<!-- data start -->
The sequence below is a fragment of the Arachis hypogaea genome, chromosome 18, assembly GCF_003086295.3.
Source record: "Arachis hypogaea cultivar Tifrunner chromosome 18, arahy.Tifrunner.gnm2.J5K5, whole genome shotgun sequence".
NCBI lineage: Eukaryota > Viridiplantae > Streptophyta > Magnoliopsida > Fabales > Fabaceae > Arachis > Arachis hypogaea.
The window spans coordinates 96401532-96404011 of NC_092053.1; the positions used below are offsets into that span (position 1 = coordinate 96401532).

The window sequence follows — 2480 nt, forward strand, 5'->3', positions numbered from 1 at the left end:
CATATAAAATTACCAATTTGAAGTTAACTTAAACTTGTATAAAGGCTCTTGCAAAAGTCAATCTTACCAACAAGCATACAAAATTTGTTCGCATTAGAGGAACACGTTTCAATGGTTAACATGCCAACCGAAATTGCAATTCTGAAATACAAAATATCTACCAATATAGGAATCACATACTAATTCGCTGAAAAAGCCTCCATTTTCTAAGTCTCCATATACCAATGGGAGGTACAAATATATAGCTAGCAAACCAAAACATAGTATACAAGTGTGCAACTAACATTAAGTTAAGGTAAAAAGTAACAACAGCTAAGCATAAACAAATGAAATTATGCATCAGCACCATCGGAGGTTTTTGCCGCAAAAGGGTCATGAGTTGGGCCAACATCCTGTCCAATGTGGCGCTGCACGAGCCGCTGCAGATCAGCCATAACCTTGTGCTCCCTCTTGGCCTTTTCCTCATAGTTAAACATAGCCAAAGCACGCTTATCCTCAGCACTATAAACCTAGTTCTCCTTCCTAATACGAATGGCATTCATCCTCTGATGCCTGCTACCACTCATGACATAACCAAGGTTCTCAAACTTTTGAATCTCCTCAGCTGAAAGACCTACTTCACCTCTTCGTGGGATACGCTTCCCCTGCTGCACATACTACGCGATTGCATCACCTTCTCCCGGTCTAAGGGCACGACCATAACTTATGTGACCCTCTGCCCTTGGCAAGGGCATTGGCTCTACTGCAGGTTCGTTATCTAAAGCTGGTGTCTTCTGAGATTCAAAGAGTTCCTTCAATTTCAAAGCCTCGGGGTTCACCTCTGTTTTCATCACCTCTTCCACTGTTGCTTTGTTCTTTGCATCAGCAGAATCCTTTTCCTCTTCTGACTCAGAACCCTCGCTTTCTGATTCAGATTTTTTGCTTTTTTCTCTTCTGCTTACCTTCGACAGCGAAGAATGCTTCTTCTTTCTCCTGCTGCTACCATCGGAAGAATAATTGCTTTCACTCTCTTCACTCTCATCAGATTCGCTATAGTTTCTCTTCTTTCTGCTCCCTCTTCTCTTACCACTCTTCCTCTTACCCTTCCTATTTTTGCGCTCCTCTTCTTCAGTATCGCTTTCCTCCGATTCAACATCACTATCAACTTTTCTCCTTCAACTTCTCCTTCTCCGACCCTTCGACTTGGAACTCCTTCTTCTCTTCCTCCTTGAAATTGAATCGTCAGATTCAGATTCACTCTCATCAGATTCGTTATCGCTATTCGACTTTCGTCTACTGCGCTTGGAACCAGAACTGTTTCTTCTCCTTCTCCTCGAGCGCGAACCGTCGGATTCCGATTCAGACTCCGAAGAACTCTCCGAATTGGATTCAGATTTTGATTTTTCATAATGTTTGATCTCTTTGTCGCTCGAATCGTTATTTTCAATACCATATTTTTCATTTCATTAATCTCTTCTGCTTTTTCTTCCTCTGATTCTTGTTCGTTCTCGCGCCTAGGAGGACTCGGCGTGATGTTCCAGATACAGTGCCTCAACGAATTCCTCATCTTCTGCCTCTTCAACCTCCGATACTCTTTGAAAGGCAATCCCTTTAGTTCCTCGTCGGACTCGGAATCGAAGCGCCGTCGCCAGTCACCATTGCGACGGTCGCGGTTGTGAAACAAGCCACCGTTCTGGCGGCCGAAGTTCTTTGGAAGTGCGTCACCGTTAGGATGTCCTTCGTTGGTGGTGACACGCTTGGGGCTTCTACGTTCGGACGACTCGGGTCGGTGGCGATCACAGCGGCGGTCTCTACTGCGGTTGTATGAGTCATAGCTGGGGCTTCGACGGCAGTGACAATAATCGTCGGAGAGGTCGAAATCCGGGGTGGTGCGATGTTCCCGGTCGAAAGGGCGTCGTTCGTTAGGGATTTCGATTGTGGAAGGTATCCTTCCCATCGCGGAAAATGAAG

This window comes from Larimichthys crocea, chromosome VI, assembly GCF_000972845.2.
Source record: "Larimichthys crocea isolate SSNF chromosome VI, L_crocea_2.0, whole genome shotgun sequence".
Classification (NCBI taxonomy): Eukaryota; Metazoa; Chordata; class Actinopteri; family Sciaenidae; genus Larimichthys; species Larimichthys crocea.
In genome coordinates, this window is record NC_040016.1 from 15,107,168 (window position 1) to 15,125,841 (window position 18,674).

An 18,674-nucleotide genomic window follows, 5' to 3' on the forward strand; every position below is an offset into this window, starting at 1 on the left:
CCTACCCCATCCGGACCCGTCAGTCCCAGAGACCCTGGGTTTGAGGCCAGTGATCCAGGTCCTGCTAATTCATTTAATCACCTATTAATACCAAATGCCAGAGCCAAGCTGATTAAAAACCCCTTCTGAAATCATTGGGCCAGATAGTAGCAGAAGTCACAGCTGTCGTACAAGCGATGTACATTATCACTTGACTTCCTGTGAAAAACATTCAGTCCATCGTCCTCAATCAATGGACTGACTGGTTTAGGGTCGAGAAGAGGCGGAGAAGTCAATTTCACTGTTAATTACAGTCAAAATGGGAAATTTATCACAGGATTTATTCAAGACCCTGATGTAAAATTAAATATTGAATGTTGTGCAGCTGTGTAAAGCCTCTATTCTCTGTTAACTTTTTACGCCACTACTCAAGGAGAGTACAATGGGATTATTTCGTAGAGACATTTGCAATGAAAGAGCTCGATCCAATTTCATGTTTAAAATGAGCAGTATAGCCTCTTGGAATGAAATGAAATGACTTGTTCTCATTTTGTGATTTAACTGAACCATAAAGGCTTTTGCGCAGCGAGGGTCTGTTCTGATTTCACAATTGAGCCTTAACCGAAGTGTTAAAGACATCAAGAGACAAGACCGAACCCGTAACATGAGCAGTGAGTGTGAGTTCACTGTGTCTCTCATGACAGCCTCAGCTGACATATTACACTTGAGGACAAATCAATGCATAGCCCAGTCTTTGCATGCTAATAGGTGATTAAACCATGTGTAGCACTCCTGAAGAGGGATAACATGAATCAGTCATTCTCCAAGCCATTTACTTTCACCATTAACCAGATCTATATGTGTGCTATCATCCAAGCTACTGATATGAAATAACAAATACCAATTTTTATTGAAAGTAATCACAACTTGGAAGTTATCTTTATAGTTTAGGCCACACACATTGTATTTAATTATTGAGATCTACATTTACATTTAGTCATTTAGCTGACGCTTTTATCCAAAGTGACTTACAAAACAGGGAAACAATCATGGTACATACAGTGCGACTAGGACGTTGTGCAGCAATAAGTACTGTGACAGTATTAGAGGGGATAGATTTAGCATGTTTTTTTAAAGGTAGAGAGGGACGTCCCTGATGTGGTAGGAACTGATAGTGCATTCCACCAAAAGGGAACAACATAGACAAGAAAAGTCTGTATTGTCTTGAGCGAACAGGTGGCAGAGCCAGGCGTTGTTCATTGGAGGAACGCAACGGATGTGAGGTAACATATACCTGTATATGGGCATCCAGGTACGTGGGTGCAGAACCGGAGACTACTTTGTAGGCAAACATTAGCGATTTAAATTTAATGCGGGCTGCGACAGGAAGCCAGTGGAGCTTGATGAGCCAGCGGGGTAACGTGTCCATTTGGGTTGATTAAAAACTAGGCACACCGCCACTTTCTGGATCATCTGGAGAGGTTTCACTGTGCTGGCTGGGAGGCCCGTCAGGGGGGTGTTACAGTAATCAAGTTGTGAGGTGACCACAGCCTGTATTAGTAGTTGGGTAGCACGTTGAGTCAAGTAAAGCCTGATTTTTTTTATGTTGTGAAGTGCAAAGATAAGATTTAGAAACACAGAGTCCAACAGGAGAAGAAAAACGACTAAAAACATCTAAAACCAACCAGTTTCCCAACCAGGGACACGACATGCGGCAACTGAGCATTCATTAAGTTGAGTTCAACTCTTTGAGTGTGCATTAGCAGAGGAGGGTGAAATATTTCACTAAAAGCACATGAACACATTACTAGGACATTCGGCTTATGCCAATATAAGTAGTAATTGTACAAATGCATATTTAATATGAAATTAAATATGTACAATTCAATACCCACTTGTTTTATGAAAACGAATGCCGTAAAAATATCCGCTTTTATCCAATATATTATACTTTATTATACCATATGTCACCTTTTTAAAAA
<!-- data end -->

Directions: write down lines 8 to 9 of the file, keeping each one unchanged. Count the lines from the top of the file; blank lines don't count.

Source record: "Larimichthys crocea isolate SSNF chromosome VI, L_crocea_2.0, whole genome shotgun sequence".
Classification (NCBI taxonomy): Eukaryota; Metazoa; Chordata; class Actinopteri; family Sciaenidae; genus Larimichthys; species Larimichthys crocea.